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Maximizing Value in the Digital World

The information age has created a host of digitized products — in the realms of software, databases, music, videos and electronic books — for which the potential for piracy, defined as duplication and distribution of a product without the permission of or payment to the content owner, is extremely high. Up to now, efforts to control piracy have been primarily legal in nature, relying upon the assumption that creators of digital products have absolute ownership rights to the content they create. Under the same assumption, companies have also sought to limit piracy with technological safeguards such as click-wrap contracts, encryption, password-limited access to distribution sites and copy proofing.

However, say the authors, the belief in absolute ownership of digital content is incorrect from a legal standpoint, and antipiracy tactics that rely upon it will ultimately prove ineffective. What’s more, these tactics may even reduce authorized usage by paying customers. A far better solution, the authors suggest, is to recognize the dynamics of the marketplace, segment that market into innovators (potential pirates) and the mainstream (potential paying customers), and address each segment differently to gather information and establish market leadership.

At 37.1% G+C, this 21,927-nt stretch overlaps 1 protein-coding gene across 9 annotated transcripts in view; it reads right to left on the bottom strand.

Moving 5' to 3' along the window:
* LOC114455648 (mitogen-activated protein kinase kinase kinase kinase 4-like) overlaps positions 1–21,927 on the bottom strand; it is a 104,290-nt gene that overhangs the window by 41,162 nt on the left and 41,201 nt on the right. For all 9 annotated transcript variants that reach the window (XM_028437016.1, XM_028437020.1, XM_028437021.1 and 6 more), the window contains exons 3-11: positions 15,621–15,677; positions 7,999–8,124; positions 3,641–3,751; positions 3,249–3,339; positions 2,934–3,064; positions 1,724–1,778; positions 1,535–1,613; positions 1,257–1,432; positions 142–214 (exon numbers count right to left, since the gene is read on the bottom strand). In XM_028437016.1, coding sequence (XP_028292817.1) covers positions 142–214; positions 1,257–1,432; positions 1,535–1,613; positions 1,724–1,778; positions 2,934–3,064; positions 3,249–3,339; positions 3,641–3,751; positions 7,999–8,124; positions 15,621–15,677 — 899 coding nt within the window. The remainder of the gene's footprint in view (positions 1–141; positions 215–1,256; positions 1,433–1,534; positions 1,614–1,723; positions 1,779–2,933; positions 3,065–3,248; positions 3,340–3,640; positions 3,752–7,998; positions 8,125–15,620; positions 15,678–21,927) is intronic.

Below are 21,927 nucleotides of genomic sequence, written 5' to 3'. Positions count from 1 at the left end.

The authors use a variety of cases to illustrate the tactics whereby content creators can coexist with the innovator segment of their audiences while still controlling product price and distribution standards. The key to setting an effective, “priced” value proposition for majority users lies in incorporating the innovator’s technology before it reaches the mainstream. In such a scenario, brand identity encourages the majority to recognize quickly the content provider as the standard source for the product. Brand strength is then enhanced through fair pricing, product enhancement and superior distribution mechanisms.

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